[Oberon] Should hidden re-imports be able to coexist with identifiers
luke.boasso at gmail.com
Sun Jul 17 03:40:44 CEST 2022
Thanks, I'll go over the links!
On Sat, Jul 16, 2022, 15:54 Andreas Pirklbauer <andreas_pirklbauer at yahoo.com>
> Hi Luca,
> See my inline answers below:
> > Luca Boasso luke.boasso at gmail.com Sat Jul 16 20:22:54 CEST 2022
> > Hi Andreas,
> > Thanks for giving that a try!
> > Is this approach over all simpler than the one I am using in oberonc?
> It is hard for me to say since your solution evolved over time, but you
> should be able to give your take since you knew about the Griesemer's
> Yes, my approach is considerably (!) simpler than oberonc and Griesemer’s
> approach.. in the sense that I found a way to do away with module anchors
> and global module tables completely. If on
> http://github.com/andreaspirklbauer/Oberon-module-imports you scroll down
> to section 6., the approach is briefly explained (I essentially propagate
> the reference number of each re-exported type through the module hierarchy
> and then use that number to detect whether a type has already been
> re-imported or not).
> > Do you have a comprehensive test suite I could try with oberonc to see
> if both compilers agree on the result?
> I have now added (essentially your) test suite here:
> There is a file called TESTIMPORT.Tool which contains a single ORP.Compile
> command that compiles the test suite.
> All module compile correctly except for 3 cases, which I intentionally
> disallow (I don’t allow creating more than one alias per imported module or
> importing the same module twice, finally PO 2013 doesn’t allow external
> pointer base types - I restriction which I just inherited and didn’t want
> to touch).
> I could easily allow those cases as well, but then I would need to change
> the symbol table data structure in topScope. This seemed unnecessary.
> For further reading on the rationale used and a proof that indeed all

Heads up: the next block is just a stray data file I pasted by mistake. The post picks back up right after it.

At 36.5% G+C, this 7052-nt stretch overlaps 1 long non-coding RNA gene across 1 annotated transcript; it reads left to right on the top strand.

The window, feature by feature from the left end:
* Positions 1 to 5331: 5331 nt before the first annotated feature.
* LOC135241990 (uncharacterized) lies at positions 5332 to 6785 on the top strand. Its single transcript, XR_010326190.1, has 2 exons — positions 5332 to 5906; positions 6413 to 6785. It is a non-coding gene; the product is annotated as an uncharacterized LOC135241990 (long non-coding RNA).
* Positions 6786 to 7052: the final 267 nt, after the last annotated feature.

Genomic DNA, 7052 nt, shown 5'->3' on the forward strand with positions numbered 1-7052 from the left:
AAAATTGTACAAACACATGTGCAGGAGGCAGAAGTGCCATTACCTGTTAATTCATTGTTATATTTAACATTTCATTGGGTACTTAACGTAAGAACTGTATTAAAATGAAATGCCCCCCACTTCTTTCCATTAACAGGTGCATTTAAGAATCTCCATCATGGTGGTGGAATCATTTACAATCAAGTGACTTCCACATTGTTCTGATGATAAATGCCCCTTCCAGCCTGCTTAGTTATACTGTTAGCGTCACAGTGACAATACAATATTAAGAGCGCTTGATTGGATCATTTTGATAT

> possible cases are covered by it, see:
> as well as the test file
> You can just click through the various modules contained in this file.
> They really cover all possible cases. This is comforting to know.
> > Cheers, Luca
> > > On Sat, Jul 16, 2022, 09:52 Andreas Pirklbauer <andreas_pirklbauer at
> yahoo.com> wrote: > > Luca Boasso luke.boasso at gmail.com Sun May 16
> 03:13:24 CEST 2021
> > >
> > > I have two problems in forcing the programmer to think about import
> > ordering:
> > >
> > > 1. It does not scale. If you have big systems it is hard to hold in
> > > head all the import relationships. It is better to have the compiler
> > figure
> > > it out for you and do the proper checks.
> > >
> > > 2. It breaks encapsulation. If I (module B) import a module A, I
> > > only care about its public interface, not how it is implemented. So if
> > the
> > > module A re-imports types and indirectly could mess with the import
> > > order of my module B, we have implementation details leaking through.
> > > So when the implementation changes the import order of the client
> > > modules could break.
> > Luca,
> > I now couldn’t resist and have actually implemented a variant
> > of ORB that removes the “invalid import order” restriction and
> > allows hidden re-imports to peacefully coexist with identifiers.
> > It was surprisingly straight-forward to implement, only about
> > 15-20 lines of code. Details are here (variant 2):
> > https://github.com/andreaspirklbauer/Oberon-module-imports
> > The key idea is to simply propagate reference numbers of
> > re-exported types from the original module throughout the
> > module hierarchy (I just add to the information that is
> > already output for re-exported types). When later a
> > type T is imported explicitly, one only needs to check
> > that particular reference number had previously been
> > re-imported. And if so, the type is discarded after
> > having read it from the symbol file.
> > PS: This would make a nice exercise for a compiler course.
> > Not much to code, but some thinking is required for sure.
> > Andreas
> Oberon at lists.inf.ethz.ch mailing list for ETH Oberon and related systems
-------------- next part --------------
An HTML attachment was scrubbed...
More information about the Oberon